The 4th of July

I considered different topics to cover this week. I decided to go with last year’s post. Instead of 1776 let’s go forward to 1826. John Adams and Thomas Jefferson, the second and third presidents of the United States, respectively, die on this day, the 50th anniversary of the adoption of the Declaration of Independence. Both men had been central in the drafting of the historic document; Jefferson had authored it, and Adams, who was known as the “colossus of the debate,” served on the drafting committee and had argued eloquently for the declaration’s passage.

After July 4, 1776, Adams traveled to France as a diplomat, where he proved instrumental in winning French support for the Patriot cause. Jefferson returned to Virginia, where he served as state governor during the dark days of the American Revolution. After the British defeat at the Battle of Yorktown in 1781, Adams was one of the negotiators of the Treaty of Paris that ended the war, and with Jefferson he returned to Europe to try to negotiate a U.S.-British trade treaty. After the ratification of the U.S. Constitution, Adams was elected vice president to George Washington, and Jefferson was appointed secretary of state.

As president, Adams’ main concern was America’s deteriorating relationship with France, and war was only averted because of his considerable diplomatic talents. In 1800, Jefferson’s Democratic-Republicans (the forerunner of the Democratic Party) defeated the Federalist party of Adams and Hamilton, and Adams retired to his estate in Quincy, Massachusetts. As president, Jefferson reduced the power and expenditures of the central government but advocated the purchase of the Louisiana Territory from France, which more than doubled the size of the United States. During his second administration, Jefferson faced renewed conflict with Great Britain, but he left office before the War of 1812 began. Jefferson retired to his estate in Monticello, Virginia, but he often advised his presidential successors and helped establish the University of Virginia.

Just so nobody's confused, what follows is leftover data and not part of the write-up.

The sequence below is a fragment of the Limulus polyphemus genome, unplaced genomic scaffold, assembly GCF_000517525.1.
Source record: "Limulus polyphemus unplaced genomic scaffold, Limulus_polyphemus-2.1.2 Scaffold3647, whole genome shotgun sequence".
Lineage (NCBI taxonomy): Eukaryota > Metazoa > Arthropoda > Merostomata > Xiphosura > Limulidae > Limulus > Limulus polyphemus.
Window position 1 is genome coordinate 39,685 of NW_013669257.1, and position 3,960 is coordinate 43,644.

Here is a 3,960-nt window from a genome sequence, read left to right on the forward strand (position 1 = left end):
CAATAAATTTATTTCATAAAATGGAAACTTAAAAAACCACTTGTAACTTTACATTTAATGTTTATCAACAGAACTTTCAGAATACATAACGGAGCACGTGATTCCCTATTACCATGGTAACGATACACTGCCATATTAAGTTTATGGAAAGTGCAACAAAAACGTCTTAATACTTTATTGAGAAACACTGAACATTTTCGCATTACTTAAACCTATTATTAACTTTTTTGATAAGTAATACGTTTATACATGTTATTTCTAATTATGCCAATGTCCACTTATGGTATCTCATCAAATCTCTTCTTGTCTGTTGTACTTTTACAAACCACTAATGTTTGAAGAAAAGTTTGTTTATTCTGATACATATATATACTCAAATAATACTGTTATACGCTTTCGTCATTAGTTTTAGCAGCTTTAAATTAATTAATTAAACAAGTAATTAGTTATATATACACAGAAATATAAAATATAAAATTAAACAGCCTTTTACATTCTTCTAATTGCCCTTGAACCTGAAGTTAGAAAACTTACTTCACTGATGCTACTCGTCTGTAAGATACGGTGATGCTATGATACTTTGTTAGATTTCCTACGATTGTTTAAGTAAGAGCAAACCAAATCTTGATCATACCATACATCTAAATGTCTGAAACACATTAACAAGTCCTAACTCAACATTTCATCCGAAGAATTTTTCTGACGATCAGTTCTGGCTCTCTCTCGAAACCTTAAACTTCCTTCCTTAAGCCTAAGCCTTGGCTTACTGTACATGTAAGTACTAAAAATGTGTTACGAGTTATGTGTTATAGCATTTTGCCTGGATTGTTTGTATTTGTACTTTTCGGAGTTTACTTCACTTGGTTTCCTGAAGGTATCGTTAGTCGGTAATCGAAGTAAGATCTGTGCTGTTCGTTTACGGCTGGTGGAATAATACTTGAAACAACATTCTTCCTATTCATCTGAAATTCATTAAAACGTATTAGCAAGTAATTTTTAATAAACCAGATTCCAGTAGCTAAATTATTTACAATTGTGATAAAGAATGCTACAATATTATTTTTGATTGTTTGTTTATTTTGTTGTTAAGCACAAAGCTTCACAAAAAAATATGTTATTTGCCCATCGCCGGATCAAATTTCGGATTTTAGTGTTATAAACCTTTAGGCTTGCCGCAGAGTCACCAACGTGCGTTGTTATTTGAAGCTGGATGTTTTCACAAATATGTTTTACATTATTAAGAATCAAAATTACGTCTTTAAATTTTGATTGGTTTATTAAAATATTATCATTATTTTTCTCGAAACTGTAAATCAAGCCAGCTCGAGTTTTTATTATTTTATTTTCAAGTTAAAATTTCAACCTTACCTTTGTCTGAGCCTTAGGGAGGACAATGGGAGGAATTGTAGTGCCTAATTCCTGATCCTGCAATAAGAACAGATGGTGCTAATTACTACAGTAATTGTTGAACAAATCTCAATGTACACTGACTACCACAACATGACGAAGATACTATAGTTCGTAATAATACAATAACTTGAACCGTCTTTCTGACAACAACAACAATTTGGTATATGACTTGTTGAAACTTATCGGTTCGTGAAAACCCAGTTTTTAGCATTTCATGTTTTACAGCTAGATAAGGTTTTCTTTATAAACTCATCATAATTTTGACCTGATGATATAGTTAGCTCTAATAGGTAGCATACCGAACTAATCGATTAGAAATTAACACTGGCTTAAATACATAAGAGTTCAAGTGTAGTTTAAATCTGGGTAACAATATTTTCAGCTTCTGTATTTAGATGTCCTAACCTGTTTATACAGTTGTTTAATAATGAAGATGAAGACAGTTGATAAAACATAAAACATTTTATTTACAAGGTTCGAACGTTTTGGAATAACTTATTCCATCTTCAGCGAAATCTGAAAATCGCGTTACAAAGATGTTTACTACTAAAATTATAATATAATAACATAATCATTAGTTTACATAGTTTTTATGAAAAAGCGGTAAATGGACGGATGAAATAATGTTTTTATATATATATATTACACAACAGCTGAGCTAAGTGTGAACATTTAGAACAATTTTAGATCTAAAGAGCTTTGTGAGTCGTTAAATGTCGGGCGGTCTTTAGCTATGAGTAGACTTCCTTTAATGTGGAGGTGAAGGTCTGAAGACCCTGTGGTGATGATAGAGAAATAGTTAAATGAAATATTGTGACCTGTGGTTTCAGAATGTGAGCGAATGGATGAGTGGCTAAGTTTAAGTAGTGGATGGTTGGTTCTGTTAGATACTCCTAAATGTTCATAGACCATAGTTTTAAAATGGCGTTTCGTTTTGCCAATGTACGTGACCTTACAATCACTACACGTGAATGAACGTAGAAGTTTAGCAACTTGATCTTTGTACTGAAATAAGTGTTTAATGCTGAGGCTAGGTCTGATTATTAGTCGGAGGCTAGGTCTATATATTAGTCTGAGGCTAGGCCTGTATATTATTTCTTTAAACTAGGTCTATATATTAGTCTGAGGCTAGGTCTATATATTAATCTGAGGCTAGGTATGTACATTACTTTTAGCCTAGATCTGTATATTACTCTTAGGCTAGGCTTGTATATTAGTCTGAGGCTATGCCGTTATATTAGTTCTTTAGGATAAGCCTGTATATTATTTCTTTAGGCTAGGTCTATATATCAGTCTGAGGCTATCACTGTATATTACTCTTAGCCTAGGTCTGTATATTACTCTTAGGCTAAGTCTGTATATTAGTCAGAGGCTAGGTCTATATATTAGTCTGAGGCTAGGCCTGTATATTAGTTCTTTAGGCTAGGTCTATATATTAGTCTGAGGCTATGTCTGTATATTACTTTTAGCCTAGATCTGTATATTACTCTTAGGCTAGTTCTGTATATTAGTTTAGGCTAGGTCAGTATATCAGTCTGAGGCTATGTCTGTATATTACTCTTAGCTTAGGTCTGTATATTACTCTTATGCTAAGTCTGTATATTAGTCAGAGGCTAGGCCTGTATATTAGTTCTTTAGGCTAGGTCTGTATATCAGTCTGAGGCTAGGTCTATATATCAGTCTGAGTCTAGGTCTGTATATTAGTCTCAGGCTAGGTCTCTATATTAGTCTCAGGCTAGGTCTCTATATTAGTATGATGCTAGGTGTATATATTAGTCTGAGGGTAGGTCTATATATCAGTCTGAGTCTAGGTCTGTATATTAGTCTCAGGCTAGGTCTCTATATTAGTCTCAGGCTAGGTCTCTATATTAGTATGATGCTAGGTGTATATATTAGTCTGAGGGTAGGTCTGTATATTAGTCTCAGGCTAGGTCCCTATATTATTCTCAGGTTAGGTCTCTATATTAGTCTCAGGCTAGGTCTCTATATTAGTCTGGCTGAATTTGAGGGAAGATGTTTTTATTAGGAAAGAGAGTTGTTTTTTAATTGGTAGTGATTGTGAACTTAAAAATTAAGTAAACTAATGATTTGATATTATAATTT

Jefferson also corresponded with John Adams to discuss politics, and these famous letters are regarded as masterpieces of the American enlightenment. By remarkable coincidence, Jefferson and Adams died on the same day, Independence Day in 1826, the 50th anniversary of the adoption of the Declaration of Independence. Adams’ last words were, “Thomas Jefferson still survives,” though his old friend and political adversary had died a few hours before.

If you like amazing stories like this check out the HBO series “Adams”. It is a remarkable movie and is a must for those who love our America.

Flag pick up is Friday the 6th meeting at the Hut 0900 hours.

Don’t forget our regular meetings continue the first and third Thursdays of the month at 7:00 PM. No meals till the 19th as the chef is taking a well-deserved leave. He will be back to do his magic 19 July at 6:00 PM before the meeting. Monday morning Koffee Klatch meetings in July are still scheduled for biscuits and gravy and always a cup of Joe (coffee to the civilians). If you are a veteran come on by. If you have a good story it may end up in print. Also keep up with us at website “americanlegion142.org”.

About Gary Lanham

Authors the weekly article "News from the Hut", about local American Legion Post #142 in Hominy, OK. Read his weekly articles in the "Hominy News Progress".
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